Once you’ve placed an illegimate ballot in the same box as a legitimate – that’s done. There’s a voter who’s vote has been lost.

    Unix-Jedi (b18156)

  76. I also asked “Who that yu have heard of has been stopped from voting??

    So using that as a baseline, I extend your retardation, AJL, and answer with the following:

    I have heard of at least 41, in just one town in Texas…

    Really, are you even fucking aware of where you are?

    Scott Jacobs (a1de9d)

  77. Hmmmm… Seems to be eating my reply to AJL…

    Scott Jacobs (a1de9d)

  78. Well, I’d also asked the question “Who that yu have heard of has been stopped from voting??

    Using that as a baseline, I extend your retardation (“Scott, who do you know who is an illegal alien who has voted? (Goose. Gander.)“) and arrive at “Scott, what illegal aliens have you heard of that voted?“.

    For that question, I have the following response:

    I know of at least 41 in just one small town in Texas.

    Seriously, are you even aware of your surroundings?

    Scott Jacobs (a1de9d)

  79. AJL:

    I don’t know NM. So I can’t comment on how their system is set up.

    But: Despite thorough investigations of about 100 instances of alleged voter fraud, however, the FBI and Iglesias’ office found not a single case they could prosecute.

    That doesn’t surprise me. How are you going to verify who voted illegally if you don’t know who they are?

    That’s part of what is the (to me) staggering logic leap you’re making: If someone comes in anonymously, votes with a secret ballot, and then leaves, the fact we cannot track them down later and charge them with voting illegally means that no crime was committed.

    While we’re not verifying who is voting, it’s useless to cite [the lack of] later investigations and prosecutions as an reliable metric as to the magnitude of illegitimate voting.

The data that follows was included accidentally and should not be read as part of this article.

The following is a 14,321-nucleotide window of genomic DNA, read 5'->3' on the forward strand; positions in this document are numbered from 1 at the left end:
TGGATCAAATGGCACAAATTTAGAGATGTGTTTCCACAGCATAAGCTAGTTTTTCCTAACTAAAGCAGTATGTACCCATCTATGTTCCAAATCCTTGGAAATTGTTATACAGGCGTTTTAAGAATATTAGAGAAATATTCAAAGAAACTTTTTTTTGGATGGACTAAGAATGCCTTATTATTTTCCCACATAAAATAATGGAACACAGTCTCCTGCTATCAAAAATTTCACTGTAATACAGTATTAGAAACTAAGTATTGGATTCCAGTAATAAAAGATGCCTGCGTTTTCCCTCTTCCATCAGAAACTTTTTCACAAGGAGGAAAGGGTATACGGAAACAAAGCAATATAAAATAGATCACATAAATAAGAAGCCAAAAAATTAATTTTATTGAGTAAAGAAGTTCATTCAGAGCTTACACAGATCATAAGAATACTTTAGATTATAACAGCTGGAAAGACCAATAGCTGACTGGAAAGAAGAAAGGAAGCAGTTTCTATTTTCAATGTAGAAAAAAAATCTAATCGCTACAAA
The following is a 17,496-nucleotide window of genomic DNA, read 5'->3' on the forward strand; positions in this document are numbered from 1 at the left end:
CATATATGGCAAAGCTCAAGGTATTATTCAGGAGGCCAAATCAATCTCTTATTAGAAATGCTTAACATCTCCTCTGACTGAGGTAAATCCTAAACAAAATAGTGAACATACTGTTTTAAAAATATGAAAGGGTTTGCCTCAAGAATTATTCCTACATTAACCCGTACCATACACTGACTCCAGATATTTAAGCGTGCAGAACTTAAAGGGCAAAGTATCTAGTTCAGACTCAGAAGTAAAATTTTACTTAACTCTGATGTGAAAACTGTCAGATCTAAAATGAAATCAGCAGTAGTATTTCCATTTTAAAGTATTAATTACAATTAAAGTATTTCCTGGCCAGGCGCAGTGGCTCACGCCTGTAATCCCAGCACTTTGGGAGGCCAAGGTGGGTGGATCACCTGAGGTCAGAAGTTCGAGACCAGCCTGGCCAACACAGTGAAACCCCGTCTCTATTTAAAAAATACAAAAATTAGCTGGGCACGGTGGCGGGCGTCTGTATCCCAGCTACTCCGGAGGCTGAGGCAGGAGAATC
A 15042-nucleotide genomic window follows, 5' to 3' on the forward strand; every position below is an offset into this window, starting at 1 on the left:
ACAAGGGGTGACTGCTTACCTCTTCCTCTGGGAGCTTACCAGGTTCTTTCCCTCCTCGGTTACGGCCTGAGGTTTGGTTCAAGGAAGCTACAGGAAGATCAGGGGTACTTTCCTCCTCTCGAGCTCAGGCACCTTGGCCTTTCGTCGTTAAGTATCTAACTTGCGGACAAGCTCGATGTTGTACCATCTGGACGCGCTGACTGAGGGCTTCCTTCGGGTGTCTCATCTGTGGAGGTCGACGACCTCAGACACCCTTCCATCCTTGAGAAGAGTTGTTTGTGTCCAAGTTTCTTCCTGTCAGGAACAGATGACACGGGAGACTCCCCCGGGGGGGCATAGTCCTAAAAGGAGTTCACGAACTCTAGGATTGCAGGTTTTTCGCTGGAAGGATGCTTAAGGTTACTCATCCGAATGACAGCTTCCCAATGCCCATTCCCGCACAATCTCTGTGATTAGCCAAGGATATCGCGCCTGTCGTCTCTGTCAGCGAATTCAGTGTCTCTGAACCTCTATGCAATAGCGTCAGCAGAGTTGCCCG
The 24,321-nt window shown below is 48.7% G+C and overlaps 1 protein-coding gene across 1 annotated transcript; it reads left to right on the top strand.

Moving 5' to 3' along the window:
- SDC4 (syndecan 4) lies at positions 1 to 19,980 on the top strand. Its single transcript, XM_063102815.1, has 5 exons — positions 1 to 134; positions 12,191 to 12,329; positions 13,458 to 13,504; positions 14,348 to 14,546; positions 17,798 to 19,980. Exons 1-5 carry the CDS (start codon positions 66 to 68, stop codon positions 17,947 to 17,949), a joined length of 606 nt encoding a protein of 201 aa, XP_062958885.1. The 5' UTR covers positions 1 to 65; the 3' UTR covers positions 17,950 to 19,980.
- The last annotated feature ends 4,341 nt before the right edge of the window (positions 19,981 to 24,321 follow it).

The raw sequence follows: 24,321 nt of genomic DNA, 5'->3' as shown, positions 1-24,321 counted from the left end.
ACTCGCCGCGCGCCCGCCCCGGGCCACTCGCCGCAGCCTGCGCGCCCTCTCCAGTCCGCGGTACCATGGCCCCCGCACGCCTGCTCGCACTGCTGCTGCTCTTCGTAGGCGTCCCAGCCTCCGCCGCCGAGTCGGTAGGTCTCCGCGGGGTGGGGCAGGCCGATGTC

Unix-Jedi (b18156)

  80. A secure system that doesn’t prevent any legal voter from voting. Somehow I don’t think biwah would go for it though.

    A national ID? I don’t think Reagan would go for it.

    chris (b706cb)

  81. The reason none of the harder-to-vote “conservatives” on this thread are suggesting convenient ways to supply Photo ID to the poor, elderly, and disabled is that removing this large number of pro-Democratic voters from the rolls is much more important to them than the small (tiny, it appears) number of illegal aliens.

    I don’t care about the method, I care about the result. They could set up a freaking 1-800-dial-an-ID for all I care so long as they are valid (ie. the person getting proves they’re a citizen) and the rules requiring ID are enforced.

    Taltos (c99804)

  82. I guess I don’t get your point, Pablo. Voting when you aren’t a citizen is already a crime. Buying a gun when you are a felon is already a crime.

    The point, Andrew, is that you don’t outlaw an activity completely because some do it illegally. At most, you place measure into effect that help make it more difficult to to that activity illegally.

    There are measures in place to inhibit illegal voting, like the required signature at the polling place, and to inhibit illegal gun sales, e.g. the waiting period for guns.

    Do you really think that signing a piece of paper is an obstacle? My signature is not verified when I vote, nor is my citizenship. How does that inhibit illegal voting?

    We could reduce this number of crimes by requiring Photo ID for voting, and by totally prohibiting purchases of guns.

    The analogy has gone from strawman to absurd strawman. Nice job, Andy.

    Pablo (08e1e8)

  83. Mr. Lazarus,

    Many thanks for responding to my query. Was the tossing of the California vagrancy law as unconstitutional a State Constitution matter or a Federal one? I am but an egg, but bringing a constitution into this seems fairly important and I would like more info, as California law has divorced itself from the rest of the land. As to pretextual enforcement: why so? If the law is being enforced even though the defendant is well known to the enforcers, how is this pretext. If you are pulled over for speeding and are not in physical possesion of your license, do you not get a charge because the officer has seen you around?

    Once again, I’m not trying to be a pain in the ass,but I have a monster hang-over, a night I wish hadn”t happened and some evidence to dispose of, so if you could clear that up for me I would really be appreciative.

    Uncle Pinky (6546ec)

  84. Pablo, I am still missing what makes my argument a straw man. Yours is conclusory.

    Andrew J. Lazarus (0d40b6)

  85. U-J: